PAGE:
May 19th, 2016
Just when I start thinking I’ve got Sweden all figured out, I attend a music-school concert wherein a choir of junior-high girls sings “Drunken Sailor” and I realize all over again what a bizarre little country this can be.
May 18th, 2016
I took this picture of the park next-door last night at eleven o’clock. The light is so fantastic; now just to get some more leaves on the trees.
May 17th, 2016
I got a call from Lydia’s boyfriend, David, this morning just after eight, and he reported that she was still feeling poorly and wanted me to come over, just to be there with her. Not able to refuse such a plea, I finished getting the other kids off to school and drove out to visit my little sickling. I think she has some sort of stomach flu, which may have made her more susceptible to a seizure, or at least exacerbated the effects, and she’s really not feeling in top shape.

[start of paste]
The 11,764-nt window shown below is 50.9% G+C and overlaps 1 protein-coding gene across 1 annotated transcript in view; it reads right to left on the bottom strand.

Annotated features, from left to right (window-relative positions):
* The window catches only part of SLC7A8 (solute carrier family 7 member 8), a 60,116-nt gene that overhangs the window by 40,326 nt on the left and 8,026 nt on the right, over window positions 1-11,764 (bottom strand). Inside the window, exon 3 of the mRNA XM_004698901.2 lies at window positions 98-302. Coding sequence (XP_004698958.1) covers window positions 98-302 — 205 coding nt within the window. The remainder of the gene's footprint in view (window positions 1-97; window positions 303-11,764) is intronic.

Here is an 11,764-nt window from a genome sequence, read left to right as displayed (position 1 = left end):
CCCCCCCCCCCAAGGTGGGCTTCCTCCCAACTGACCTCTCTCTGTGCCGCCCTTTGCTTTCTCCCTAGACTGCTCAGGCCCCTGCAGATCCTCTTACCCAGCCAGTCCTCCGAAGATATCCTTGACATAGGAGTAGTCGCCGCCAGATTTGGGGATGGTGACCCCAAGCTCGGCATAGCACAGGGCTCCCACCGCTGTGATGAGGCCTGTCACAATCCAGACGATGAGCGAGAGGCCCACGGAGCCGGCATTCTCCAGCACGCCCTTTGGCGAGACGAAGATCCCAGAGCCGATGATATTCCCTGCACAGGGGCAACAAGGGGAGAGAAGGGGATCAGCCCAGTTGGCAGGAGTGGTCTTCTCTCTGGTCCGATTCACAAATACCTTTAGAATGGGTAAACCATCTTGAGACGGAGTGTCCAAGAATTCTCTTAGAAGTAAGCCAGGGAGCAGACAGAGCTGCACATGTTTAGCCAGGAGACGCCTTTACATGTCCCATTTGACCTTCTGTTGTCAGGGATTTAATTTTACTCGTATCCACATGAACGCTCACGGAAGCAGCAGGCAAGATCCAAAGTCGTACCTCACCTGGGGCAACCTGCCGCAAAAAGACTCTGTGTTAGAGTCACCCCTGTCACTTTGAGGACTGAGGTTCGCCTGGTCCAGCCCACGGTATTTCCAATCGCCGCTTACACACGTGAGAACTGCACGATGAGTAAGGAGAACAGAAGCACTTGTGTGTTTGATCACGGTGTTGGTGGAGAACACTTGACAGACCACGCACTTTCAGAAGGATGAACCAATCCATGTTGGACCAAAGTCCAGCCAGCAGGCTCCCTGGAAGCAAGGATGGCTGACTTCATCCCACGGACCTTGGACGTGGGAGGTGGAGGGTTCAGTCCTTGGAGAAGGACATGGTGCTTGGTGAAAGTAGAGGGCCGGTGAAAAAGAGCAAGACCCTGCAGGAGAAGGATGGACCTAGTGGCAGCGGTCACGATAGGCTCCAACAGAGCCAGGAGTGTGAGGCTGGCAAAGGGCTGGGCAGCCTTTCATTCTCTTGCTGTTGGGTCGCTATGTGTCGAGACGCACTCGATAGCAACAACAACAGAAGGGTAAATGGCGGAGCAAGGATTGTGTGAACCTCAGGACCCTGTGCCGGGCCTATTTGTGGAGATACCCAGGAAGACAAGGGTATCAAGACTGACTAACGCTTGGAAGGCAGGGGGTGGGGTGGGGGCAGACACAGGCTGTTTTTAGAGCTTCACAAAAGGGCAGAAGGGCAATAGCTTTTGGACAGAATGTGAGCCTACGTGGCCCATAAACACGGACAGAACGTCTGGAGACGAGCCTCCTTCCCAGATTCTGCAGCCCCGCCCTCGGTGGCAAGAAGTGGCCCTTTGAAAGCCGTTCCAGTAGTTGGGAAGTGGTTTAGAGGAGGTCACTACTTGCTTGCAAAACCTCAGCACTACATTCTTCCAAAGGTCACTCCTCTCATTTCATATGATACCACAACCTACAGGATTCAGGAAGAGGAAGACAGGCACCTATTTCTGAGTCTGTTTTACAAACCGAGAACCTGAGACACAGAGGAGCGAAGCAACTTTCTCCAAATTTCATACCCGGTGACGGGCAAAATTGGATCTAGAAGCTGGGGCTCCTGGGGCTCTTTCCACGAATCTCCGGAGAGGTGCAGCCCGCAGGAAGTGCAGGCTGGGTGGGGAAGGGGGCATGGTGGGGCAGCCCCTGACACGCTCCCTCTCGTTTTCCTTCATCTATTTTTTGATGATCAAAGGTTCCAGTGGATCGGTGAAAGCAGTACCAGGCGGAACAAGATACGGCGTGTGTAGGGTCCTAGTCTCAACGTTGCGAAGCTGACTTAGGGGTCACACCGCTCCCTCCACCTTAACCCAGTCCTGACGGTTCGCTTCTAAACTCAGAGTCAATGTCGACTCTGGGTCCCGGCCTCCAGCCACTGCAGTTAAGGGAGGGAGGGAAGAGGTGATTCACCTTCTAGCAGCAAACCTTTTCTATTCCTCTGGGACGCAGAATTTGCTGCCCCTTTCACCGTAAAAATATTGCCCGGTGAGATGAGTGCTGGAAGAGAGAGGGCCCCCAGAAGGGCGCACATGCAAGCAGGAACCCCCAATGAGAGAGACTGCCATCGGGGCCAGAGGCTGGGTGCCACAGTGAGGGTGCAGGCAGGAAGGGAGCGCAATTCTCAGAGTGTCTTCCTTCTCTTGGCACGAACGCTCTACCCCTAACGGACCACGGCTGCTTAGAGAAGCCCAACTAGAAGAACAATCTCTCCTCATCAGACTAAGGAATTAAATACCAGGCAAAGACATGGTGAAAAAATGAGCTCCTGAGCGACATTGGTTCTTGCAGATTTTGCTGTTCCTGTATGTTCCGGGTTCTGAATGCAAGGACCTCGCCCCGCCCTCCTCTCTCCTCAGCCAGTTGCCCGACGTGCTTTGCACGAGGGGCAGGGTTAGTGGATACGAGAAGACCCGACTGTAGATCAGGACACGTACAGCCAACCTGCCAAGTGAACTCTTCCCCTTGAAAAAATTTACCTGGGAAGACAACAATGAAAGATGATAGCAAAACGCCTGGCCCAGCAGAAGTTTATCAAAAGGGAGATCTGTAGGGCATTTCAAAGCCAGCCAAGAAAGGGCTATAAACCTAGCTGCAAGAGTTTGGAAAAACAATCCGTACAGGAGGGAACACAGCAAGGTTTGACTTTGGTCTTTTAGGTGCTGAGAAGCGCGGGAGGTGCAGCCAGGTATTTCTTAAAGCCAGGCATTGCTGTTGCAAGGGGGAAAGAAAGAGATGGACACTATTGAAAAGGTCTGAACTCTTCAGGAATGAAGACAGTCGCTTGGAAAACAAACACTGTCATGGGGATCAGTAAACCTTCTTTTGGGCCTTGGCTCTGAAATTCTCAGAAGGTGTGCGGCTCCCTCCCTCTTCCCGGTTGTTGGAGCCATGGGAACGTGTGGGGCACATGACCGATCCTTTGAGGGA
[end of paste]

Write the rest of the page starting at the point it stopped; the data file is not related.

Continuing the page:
After sitting with her for a couple of hours, I convinced her to come back home with me (to be honest, it was only the thought of the car ride that made her hesitate), and she’s spent most of the day in her own bed trying to recuperate. I hope she’s feeling quite a bit better tomorrow, as the past couple of days have been pretty awful. She hasn’t been able to keep much of anything down, and she’s just all-around miserable. I don’t at all like the thought of her being sick, but I have to admit, I do like having her here at home.
May 16th, 2016
This was not the day I planned to have. This morning as I was walking home from dropping Yrsa off at pre-school, I thought to myself, Ah, 6½ glorious hours to get some work done. Alas, it was not to be.
I should probably preface this by saying that everything is okay, but it was a pretty stressful morning for sure. As soon as I walked in the door, Tage yelled down the stairs that Lydia had just called and needed something. I assumed that it was bus money or the like that she was after, but as soon as she answered the phone when I called her back, she said, “I need you to come out here and take care of me. Something is really wrong with me.” Yikes.